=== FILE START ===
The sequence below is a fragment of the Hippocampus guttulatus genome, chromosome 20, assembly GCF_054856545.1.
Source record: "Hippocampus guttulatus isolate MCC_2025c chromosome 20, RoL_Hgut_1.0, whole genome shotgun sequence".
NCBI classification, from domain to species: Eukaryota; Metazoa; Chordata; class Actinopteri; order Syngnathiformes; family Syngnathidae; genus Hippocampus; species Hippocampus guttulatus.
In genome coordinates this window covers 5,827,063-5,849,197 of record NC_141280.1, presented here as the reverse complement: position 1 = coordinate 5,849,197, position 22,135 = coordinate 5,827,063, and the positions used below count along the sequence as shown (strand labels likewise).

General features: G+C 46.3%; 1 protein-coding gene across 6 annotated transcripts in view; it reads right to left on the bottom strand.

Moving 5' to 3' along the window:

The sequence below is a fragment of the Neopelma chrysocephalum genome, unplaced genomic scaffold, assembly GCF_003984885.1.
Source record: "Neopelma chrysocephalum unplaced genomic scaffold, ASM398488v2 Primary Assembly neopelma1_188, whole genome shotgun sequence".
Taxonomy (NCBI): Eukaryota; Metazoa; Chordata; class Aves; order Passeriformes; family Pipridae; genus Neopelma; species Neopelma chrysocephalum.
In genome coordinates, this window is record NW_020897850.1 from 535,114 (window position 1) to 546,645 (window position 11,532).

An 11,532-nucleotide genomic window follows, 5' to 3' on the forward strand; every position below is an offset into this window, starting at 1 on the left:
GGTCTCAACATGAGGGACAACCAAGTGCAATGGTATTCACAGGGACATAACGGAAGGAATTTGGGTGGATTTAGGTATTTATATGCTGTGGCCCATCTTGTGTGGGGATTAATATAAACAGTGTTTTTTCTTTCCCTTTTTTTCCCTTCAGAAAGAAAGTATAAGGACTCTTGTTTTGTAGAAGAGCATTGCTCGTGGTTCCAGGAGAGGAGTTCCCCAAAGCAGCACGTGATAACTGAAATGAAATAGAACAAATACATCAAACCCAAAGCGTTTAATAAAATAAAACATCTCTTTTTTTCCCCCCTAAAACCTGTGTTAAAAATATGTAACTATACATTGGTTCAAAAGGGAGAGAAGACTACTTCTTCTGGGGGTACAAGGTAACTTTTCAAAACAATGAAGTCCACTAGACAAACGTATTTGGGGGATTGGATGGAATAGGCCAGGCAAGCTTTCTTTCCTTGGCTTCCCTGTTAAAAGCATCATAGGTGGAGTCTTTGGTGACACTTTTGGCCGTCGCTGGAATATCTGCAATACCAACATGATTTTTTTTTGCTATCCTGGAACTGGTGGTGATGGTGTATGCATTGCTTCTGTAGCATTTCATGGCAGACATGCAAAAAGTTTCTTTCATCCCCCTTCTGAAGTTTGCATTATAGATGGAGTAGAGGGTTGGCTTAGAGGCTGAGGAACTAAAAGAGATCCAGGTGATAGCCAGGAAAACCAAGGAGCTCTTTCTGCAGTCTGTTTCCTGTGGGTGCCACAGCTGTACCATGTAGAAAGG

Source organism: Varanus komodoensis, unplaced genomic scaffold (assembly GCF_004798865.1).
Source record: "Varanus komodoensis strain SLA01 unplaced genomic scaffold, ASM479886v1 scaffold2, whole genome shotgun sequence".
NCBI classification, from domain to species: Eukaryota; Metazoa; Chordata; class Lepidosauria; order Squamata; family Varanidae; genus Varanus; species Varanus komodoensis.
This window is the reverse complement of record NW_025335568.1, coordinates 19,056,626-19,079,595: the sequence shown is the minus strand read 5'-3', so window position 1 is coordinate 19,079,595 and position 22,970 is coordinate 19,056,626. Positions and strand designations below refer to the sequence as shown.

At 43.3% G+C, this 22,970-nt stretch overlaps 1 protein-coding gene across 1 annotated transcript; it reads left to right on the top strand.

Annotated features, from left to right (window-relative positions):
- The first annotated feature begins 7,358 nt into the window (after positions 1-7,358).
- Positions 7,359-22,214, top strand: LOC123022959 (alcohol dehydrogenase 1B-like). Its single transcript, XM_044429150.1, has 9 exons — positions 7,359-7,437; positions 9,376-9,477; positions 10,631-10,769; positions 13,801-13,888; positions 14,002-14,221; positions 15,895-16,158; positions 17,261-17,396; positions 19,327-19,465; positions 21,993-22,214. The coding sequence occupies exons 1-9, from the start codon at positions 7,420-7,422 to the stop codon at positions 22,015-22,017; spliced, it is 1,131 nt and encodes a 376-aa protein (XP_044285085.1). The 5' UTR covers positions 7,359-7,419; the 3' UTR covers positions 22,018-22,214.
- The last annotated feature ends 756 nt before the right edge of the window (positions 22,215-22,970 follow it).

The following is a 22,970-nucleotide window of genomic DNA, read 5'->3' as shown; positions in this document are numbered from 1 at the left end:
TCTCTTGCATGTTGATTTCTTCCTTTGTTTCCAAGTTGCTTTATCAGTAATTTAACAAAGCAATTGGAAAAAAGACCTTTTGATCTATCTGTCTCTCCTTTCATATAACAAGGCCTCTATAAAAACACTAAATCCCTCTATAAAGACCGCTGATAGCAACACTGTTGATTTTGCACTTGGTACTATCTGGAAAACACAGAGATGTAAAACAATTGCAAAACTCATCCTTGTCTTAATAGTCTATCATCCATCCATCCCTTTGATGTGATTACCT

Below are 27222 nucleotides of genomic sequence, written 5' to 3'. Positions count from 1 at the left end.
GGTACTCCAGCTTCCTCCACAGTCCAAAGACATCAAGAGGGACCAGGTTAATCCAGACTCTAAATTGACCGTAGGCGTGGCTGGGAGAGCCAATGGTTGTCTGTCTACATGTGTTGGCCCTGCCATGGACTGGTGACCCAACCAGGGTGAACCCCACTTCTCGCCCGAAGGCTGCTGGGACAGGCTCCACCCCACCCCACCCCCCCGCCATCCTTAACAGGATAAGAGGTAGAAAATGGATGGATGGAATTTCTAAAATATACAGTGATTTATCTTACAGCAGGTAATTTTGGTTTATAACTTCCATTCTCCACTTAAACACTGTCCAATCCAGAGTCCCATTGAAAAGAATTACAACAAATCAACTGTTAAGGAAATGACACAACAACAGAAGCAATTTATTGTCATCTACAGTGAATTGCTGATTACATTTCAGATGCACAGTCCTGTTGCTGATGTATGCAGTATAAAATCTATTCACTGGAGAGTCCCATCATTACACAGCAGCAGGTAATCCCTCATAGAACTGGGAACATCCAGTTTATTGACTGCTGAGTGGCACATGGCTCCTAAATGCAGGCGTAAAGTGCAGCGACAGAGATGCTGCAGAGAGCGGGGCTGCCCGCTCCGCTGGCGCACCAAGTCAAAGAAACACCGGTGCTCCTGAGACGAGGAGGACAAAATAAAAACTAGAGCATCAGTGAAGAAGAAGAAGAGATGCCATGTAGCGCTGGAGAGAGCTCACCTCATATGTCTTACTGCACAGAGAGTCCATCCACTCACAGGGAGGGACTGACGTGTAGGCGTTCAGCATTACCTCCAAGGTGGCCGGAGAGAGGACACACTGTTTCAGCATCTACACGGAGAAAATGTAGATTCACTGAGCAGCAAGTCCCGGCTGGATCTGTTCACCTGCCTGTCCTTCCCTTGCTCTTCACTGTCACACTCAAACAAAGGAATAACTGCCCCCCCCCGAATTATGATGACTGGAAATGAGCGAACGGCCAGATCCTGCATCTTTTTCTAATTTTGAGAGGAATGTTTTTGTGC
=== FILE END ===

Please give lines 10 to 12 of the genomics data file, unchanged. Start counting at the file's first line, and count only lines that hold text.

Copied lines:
In genome coordinates, this window is record NW_020897850.1 from 535,114 (window position 1) to 546,645 (window position 11,532).

An 11,532-nucleotide genomic window follows, 5' to 3' on the forward strand; every position below is an offset into this window, starting at 1 on the left:
GGTCTCAACATGAGGGACAACCAAGTGCAATGGTATTCACAGGGACATAACGGAAGGAATTTGGGTGGATTTAGGTATTTATATGCTGTGGCCCATCTTGTGTGGGGATTAATATAAACAGTGTTTTTTCTTTCCCTTTTTTTCCCTTCAGAAAGAAAGTATAAGGACTCTTGTTTTGTAGAAGAGCATTGCTCGTGGTTCCAGGAGAGGAGTTCCCCAAAGCAGCACGTGATAACTGAAATGAAATAGAACAAATACATCAAACCCAAAGCGTTTAATAAAATAAAACATCTCTTTTTTTCCCCCCTAAAACCTGTGTTAAAAATATGTAACTATACATTGGTTCAAAAGGGAGAGAAGACTACTTCTTCTGGGGGTACAAGGTAACTTTTCAAAACAATGAAGTCCACTAGACAAACGTATTTGGGGGATTGGATGGAATAGGCCAGGCAAGCTTTCTTTCCTTGGCTTCCCTGTTAAAAGCATCATAGGTGGAGTCTTTGGTGACACTTTTGGCCGTCGCTGGAATATCTGCAATACCAACATGATTTTTTTTTGCTATCCTGGAACTGGTGGTGATGGTGTATGCATTGCTTCTGTAGCATTTCATGGCAGACATGCAAAAAGTTTCTTTCATCCCCCTTCTGAAGTTTGCATTATAGATGGAGTAGAGGGTTGGCTTAGAGGCTGAGGAACTAAAAGAGATCCAGGTGATAGCCAGGAAAACCAAGGAGCTCTTTCTGCAGTCTGTTTCCTGTGGGTGCCACAGCTGTACCATGTAGAAAGG